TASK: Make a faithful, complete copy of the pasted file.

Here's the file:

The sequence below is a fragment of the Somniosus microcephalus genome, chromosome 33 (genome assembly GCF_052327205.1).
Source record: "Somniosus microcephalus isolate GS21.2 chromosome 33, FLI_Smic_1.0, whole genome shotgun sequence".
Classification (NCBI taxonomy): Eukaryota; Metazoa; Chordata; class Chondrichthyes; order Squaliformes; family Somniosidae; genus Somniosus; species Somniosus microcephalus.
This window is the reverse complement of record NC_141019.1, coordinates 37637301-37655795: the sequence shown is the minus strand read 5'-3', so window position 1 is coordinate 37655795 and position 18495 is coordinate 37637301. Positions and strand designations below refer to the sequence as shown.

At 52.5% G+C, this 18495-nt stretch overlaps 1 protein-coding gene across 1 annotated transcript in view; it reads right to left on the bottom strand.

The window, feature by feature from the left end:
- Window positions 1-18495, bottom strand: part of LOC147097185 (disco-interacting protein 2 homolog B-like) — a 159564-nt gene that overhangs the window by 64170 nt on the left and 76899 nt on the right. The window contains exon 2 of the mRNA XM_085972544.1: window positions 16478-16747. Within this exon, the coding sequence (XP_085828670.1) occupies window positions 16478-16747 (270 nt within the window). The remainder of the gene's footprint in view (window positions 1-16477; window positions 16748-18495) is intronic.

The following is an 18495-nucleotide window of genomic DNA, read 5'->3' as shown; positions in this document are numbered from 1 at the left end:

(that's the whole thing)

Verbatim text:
The sequence below is a fragment of the Somniosus microcephalus genome, chromosome 33 (genome assembly GCF_052327205.1).
Source record: "Somniosus microcephalus isolate GS21.2 chromosome 33, FLI_Smic_1.0, whole genome shotgun sequence".
Classification (NCBI taxonomy): Eukaryota; Metazoa; Chordata; class Chondrichthyes; order Squaliformes; family Somniosidae; genus Somniosus; species Somniosus microcephalus.
This window is the reverse complement of record NC_141019.1, coordinates 37637301-37655795: the sequence shown is the minus strand read 5'-3', so window position 1 is coordinate 37655795 and position 18495 is coordinate 37637301. Positions and strand designations below refer to the sequence as shown.

At 52.5% G+C, this 18495-nt stretch overlaps 1 protein-coding gene across 1 annotated transcript in view; it reads right to left on the bottom strand.

The window, feature by feature from the left end:
- Window positions 1-18495, bottom strand: part of LOC147097185 (disco-interacting protein 2 homolog B-like) — a 159564-nt gene that overhangs the window by 64170 nt on the left and 76899 nt on the right. The window contains exon 2 of the mRNA XM_085972544.1: window positions 16478-16747. Within this exon, the coding sequence (XP_085828670.1) occupies window positions 16478-16747 (270 nt within the window). The remainder of the gene's footprint in view (window positions 1-16477; window positions 16748-18495) is intronic.

The following is an 18495-nucleotide window of genomic DNA, read 5'->3' as shown; positions in this document are numbered from 1 at the left end: